The club has supported local area organizations through direct funding, in-kind gifts and/or hands-on support. Some of the more recent include N Street Village, Mom’s n Tots, Alive Shelter, Bethany Women’s Center, CASA for Children of DC., Stanton School in Anacostia, Girls Inc., Rachael’s Women Center, Our Place, Girls on the Run. Current projects are:
- Kakenya’s Center for Excellence, boarding school for girls in fourth-eighth grades in Enoosaen, Kenya, established to empower and motivate young girls through education to become agents of social change;
- The Advocacy Project helps marginalized communities to tell their story, claim their rights and produce social change;
- Calvary Women’s Services offers housing, health, employment and education programs that empower homeless women in Washington, D.C., to change their lives;
- Greater DC Diaper Bank “Monthly Program” provides feminine hygiene products to women in need;
- My Sister’s Place domestic violence shelter in Washington founded in 1979 seeks to end domestic violence and empower survivors to live healthy, independent lives free from violence.
- To Be Well Fed fights child hunger in Washington, D.C.
Zonta Club of Washington Foundation:
Incorporated April 27, 1981, the Zonta Club of Washington Foundation engages “in works of charity and community services of every description….” Annually, it provides funding to support scholarships, grants to local community organizations and the Zonta Foundation for Women service projects through an annual member assessment, fundraisers, individual gifts from club members and public/private donations.
Since 2015, the service budget funding base has been derived from an annual $300 assessment paid by members of the club. Other fundraising has included special event galas, silent auctions, themed dinner parties, antique shows, theater parties, art auctions, flea markets, sales of member-made patriotic wreaths, raffles, teas, sale of holiday wreaths and 100th Anniversary ornaments commemorating the passage of the 19th Amendment, guaranteeing and protecting women’s constitutional rights to vote in the USA.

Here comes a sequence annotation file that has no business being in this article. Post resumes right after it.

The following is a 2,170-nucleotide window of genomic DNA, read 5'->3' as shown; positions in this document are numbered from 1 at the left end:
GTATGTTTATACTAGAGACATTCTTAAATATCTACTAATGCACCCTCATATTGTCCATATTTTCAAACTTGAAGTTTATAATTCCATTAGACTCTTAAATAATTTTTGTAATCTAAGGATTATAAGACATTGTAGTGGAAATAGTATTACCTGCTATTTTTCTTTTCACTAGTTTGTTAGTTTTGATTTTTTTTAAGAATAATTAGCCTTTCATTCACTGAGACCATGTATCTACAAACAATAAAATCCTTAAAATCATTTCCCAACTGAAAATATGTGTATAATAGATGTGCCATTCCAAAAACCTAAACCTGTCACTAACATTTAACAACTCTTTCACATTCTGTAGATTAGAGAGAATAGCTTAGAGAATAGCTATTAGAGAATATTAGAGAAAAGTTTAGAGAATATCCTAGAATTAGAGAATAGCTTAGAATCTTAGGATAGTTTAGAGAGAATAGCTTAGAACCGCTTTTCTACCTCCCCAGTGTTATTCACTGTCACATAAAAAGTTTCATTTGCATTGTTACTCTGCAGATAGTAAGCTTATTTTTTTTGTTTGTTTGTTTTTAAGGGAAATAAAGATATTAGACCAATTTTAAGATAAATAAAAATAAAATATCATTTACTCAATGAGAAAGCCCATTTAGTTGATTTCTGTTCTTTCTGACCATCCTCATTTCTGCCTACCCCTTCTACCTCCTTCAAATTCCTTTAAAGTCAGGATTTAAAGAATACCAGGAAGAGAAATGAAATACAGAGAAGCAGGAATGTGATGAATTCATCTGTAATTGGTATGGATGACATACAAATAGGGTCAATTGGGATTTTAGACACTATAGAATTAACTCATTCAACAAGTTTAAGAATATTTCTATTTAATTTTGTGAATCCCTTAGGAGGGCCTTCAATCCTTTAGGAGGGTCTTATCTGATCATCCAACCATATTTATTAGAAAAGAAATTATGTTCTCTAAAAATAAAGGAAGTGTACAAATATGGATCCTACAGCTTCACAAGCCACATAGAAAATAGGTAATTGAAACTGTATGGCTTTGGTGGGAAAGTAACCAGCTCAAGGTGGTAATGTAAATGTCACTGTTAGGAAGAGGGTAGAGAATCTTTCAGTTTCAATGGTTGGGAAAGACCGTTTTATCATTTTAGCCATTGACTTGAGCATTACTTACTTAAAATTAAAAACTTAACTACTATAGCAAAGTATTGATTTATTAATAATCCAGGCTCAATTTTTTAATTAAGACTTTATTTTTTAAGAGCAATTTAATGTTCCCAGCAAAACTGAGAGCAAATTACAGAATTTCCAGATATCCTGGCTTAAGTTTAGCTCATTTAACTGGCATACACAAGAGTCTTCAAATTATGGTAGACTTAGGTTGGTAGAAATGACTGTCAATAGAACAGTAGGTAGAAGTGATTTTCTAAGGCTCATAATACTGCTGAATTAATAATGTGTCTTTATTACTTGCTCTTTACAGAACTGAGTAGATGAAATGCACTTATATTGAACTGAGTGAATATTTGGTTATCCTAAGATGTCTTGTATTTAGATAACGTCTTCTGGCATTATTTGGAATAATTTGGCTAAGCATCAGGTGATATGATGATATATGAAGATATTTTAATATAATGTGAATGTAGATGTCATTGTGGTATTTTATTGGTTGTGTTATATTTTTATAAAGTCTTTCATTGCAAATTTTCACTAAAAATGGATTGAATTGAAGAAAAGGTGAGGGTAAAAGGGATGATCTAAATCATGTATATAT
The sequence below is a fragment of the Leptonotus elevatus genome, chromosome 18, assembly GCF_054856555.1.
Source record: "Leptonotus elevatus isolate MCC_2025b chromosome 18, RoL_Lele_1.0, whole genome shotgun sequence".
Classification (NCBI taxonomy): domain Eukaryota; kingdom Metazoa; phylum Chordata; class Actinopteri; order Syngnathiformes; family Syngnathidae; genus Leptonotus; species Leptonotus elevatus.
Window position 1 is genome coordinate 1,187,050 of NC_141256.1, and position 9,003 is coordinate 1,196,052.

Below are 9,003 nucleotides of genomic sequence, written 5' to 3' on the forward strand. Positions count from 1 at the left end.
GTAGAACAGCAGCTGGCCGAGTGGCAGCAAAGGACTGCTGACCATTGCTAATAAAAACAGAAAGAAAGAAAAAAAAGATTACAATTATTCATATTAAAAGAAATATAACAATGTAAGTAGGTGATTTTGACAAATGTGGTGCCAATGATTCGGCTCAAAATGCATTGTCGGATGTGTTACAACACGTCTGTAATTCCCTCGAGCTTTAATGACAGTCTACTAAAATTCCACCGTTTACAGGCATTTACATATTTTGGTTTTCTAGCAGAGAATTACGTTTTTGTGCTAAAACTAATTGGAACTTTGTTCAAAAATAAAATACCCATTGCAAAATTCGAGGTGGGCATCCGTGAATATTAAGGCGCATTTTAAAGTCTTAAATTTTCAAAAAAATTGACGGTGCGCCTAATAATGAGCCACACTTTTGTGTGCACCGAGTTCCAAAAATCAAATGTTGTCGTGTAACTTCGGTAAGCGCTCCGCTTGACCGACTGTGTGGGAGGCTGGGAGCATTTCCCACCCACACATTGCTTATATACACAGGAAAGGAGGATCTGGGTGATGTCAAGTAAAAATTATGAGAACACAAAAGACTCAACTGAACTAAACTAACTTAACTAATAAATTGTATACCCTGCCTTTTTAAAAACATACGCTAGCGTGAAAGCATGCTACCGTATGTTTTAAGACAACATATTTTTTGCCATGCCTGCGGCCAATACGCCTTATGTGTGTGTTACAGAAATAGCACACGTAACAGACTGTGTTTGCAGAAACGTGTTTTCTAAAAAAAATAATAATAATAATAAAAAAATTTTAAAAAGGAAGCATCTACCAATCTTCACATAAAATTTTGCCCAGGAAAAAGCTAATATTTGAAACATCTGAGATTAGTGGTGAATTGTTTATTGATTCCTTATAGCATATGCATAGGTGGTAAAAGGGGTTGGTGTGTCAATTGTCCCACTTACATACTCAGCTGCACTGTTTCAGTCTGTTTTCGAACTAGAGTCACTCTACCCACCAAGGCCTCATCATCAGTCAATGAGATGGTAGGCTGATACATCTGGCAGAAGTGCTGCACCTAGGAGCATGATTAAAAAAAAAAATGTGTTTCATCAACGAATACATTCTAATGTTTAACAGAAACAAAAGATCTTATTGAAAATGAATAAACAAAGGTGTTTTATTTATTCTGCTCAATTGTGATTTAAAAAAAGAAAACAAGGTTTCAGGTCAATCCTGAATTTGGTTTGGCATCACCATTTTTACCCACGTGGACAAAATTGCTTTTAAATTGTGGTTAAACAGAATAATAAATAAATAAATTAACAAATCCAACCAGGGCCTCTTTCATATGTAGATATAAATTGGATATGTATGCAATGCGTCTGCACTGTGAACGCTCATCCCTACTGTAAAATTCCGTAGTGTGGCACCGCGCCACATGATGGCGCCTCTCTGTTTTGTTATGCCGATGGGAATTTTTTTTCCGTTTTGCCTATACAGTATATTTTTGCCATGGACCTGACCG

Zonta International District 3, Area 4 Activities:
Club actively participates in Area 4 programs including annual workshops, fundraising and leadership. Several members have been elected and served as Area 4 Director.
Zonta International District 3 Activities:
As the oldest club in District 3, has provided leadership at the District level:
8 governors (Jane Bartlett, Lida B. Earhart, Mabel Strider, Ruth Sheldon, Inez E. Wilbur, Eddie Kay Vest, Carol Beaver, Mary Ellen Bittner); various club members who served as secretary, treasurer, parliamentarian, Nominating Committee chair, Amelia Earhart chair, Advocacy chair, By-laws chair, Service chair, Centurion). Also, hosted District 3 Conferences beginning in 1927 and most recently in 2009 and supported District-wide service and advocacy projects.
Zonta International Activities:
International level activities include members’ participation in International Conventions; service on Nominating Committee; service as chairman of Membership, Bylaws, Long Range Planning, and Service Committees; service as co-chairman of Capital Campaign and Convention committees, and director of Zonta International and the Zonta Foundation for Women (formerly, Zonta International Foundation). Marguerite Rawalt was Zonta International Second Vice President from 1962-1964 and two members served as Zonta International Presidents, Mary Moyers McElroy in 1940-1942 and Mary Ellen Bittner from 2004-2006. The club hosted the Zonta International Conventions in 1927 and 1980. Additionally, the club actively organized numerous Zonta clubs, the first being in Philadelphia in 1928.
Zonta Foundation for Women:
In its 99 years, the club, with a few exceptions has annually allocated a portion of the service budget to support Zonta Foundation for Women service programs. Additionally, over the years, individual members have generously donated to the Foundation.
Sandra Shaw, Club Archivist/Historian and Rosa Goldsmith, Vice President, Zonta Club of Washington, D.C.
Sources: Zonta Club of Washington, D.C. Archives, Published 50 and 75 Year Club Histories; Zonta International Archives for 100th Anniversary of international organization, Chapter 7, District 03 – North America, 19 January, 2020
October 1, 2021